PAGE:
Firearms falling under the purview of the NFA must be registered in the National Firearms Registration and Transfer Record (“NFRTR”) to a person  (3) entitled to possess the firearm, 26 U.S.C. 5841; require approval by the Attorney General before their transfer or making, 26 U.S.C. 5812, 5822; and are subject to transfer and making taxes, 26 U.S.C. 5811, 5821. Additionally, any person engaged in the business of importing, manufacturing, or dealing NFA firearms must register with the Attorney General and pay a special (occupational) tax (“SOT”). 26 U.S.C. 5801, 5802. Generally, all “rifles,” “weapon[s] made from a rifle,” and “rifle[s] having a barrel or barrels of less than 16 inches in length” for purposes of the NFA are also “firearms” under the GCA.

In 2012, an FFL submitted the first “stabilizing brace” (or “brace” device) to ATF asking if the addition of their prototype “brace” device to a heavy pistol, (4) such as an AR-15 type pistol, would change that pistol’s classification under Federal firearms laws. (5) The submitter described that the “brace” device was designed with the intent to assist people with disabilities so that they could fire these kinds of heavy pistols safely and comfortably, as they could be “difficult to control with the one-handed precision stance.”  (6) In response to this inquiry, ATF examined the submitted “stabilizing brace” device and found the sample “provide[d] the shooter with additional support of a firearm while it is still held and operated with one hand” and that the device was not “designed or intended to fire a weapon from the shoulder.” Accordingly, ATF concluded that the submitted “brace,” when attached to a firearm, did “not convert that weapon to be fired from the shoulder and would not alter the classification of a pistol or other firearm,” and therefore, “such a firearm would not be subject to NFA controls.”  (7)

Since then, the variety of available “stabilizing braces” or similar “brace” devices and pistols equipped with “braces” has grown significantly. In 2014, ATF began to see “braces” being used to fire weapons from the shoulder and new “brace” designs that included characteristics common to shoulder stocks. ATF’s previous classifications had analyzed whether “brace” devices could effectively be used on the forearm for single-handed firing (as the manufacturer claimed). Additionally, for a period of time, many of ATF’s classifications did not consider: (1) whether the firearm equipped with a specific “brace” model was designed or redesigned to be fired from the shoulder based on the objective design features of the weapon, or (2) how the firearm equipped with the “brace” was being used in the general community. The diversity of “brace” devices yielded a plethora of firearms with an attached “stabilizing brace” that possess objective design features indicative of firearms designed, made, and intended to be fired from the shoulder. (8) As explained in this rule, because a majority of these firearms with an attached “stabilizing brace” are configured as rifles and have a barrel or barrels of less than 16 inches in length, they fall under the purview of the NFA. Therefore, under the statute and regulations, individuals who attach a “stabilizing brace” to a firearm could find themselves making an NFA firearm without abiding by the registration and taxation requirements of the NFA.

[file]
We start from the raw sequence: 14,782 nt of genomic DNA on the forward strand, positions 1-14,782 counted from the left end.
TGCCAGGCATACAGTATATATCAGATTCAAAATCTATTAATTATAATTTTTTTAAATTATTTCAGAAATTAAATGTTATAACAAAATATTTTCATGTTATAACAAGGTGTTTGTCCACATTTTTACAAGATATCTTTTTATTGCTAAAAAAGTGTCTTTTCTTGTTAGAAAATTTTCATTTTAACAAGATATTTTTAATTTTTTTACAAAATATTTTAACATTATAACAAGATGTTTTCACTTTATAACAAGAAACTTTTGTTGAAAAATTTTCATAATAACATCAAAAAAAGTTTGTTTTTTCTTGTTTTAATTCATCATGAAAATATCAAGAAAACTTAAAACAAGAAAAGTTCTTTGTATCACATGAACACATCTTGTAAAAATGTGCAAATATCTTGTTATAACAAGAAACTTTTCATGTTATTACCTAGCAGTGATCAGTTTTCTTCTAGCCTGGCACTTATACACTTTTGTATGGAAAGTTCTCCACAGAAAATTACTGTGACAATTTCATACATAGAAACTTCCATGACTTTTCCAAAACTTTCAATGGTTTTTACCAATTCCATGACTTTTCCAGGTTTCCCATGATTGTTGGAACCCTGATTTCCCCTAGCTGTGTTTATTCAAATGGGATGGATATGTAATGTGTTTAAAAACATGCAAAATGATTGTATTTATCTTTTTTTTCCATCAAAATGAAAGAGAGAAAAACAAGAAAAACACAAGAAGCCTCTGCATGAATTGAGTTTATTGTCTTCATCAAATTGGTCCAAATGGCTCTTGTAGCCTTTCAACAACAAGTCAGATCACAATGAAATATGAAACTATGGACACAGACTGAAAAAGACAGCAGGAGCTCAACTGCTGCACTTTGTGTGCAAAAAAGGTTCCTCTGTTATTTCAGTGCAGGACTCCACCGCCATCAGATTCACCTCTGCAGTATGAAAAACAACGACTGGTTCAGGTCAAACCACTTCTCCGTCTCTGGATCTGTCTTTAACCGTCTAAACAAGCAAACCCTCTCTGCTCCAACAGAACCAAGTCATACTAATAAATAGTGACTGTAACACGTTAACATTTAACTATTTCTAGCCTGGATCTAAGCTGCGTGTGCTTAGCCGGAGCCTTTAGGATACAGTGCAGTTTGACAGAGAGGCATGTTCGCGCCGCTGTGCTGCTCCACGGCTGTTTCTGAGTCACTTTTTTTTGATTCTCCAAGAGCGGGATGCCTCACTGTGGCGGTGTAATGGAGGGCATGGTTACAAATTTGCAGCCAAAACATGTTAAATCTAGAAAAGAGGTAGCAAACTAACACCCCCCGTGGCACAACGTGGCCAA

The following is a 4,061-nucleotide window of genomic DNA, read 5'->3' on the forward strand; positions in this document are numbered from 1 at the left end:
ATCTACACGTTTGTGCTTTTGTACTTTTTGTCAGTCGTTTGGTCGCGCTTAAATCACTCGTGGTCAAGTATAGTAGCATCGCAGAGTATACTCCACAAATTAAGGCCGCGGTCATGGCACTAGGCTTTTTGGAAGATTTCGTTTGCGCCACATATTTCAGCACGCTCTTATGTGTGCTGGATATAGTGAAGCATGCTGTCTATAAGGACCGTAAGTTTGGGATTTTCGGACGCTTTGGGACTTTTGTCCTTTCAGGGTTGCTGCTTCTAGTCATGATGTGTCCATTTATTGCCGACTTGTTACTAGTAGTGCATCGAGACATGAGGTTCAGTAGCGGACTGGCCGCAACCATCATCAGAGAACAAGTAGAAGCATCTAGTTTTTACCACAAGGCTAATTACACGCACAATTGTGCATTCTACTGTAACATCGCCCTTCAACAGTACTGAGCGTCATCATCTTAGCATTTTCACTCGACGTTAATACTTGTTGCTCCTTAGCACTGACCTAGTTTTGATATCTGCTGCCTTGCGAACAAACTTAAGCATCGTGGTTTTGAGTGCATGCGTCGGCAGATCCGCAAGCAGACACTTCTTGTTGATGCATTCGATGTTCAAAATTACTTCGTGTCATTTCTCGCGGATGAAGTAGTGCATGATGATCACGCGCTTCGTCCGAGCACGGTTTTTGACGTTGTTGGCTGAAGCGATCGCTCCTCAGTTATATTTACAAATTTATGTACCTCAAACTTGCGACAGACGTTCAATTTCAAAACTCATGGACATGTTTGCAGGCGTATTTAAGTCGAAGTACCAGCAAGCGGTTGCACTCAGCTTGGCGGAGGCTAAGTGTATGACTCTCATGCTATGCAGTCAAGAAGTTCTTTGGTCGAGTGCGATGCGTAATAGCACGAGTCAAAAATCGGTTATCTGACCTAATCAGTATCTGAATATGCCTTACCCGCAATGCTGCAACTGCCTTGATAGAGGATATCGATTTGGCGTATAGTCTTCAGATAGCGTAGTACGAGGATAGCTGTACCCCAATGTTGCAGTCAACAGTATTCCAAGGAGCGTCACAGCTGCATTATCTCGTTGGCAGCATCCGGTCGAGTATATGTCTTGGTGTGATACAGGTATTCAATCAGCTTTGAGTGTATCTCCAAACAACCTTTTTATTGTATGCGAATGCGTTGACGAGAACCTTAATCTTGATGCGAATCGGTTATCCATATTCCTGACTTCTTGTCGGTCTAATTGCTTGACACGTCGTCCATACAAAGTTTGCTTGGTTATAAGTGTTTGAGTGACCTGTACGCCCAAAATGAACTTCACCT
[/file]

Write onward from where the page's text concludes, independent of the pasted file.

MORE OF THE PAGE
Furthermore, ATF has made clear to makers and manufacturers that despite their purported intent with respect to the use or design of an accessory, the requirements of the NFA cannot be circumvented by attempting to configure a firearm with a purported “stabilizing brace” when the affixed device and configuration of the firearm includes features inherent in shoulder-fired weapons. (9) For these reasons, it is necessary for the Department to amend the regulatory definition of “rifle” to make clear to the public the objective design features and other factors that must be considered when determining whether a firearm equipped with an accessory, component, or other rearward attachment ( e.g., a “stabilizing brace”) is a rifle designed, made, and intended to be fired from the shoulder. Although ATF will consider a manufacturer’s stated intent as reflected in direct and indirect marketing materials or other information demonstrating the likely use of the weapon in the general community in assessing whether the firearm is or is not designed, made, and intended to be fired from the shoulder, the objective design features of the weapon may support or undermine that intent, and the stated intent will not necessarily be dispositive.

On June 10, 2021, the Department published an NPRM in the Federal Register titled, “Factoring Criteria for Firearms With Attached `Stabilizing Braces’,” 86 FR 30826. The NPRM proposed amending ATF’s definitions of “rifle” in 27 CFR parts 478 and 479 to expressly state that the term may include firearms equipped with a “stabilizing brace,” even though such firearms were already implicitly included in the definition by virtue of the fact that they were designed, made, and intended to be fired from the shoulder. The proposed amendment clarified that a firearm equipped with a “stabilizing brace” device falls under the definition of “rifle” if the weapon “has objective design features and characteristics that facilitate shoulder fire,” as indicated on ATF Worksheet 4999, Factoring Criteria for Rifled Barrel Weapons with Accessories commonly referred to as “Stabilizing Braces” (“Worksheet 4999”). Id. at 30851. The Department published for public comment the criteria ATF considers when evaluating the objective design features of firearms equipped with a “stabilizing brace” to determine whether the weapon is a “rifle” or “short-barreled rifle” under the GCA and a “rifle” or “firearm,” ( i.e., a short-barreled rifle) under the NFA. The NPRM also included the proposed Worksheet 4999, which assigned points to various criteria and provided examples of how the Worksheet 4999 would be used to evaluate firearms equipped with certain models of “stabilizing braces.”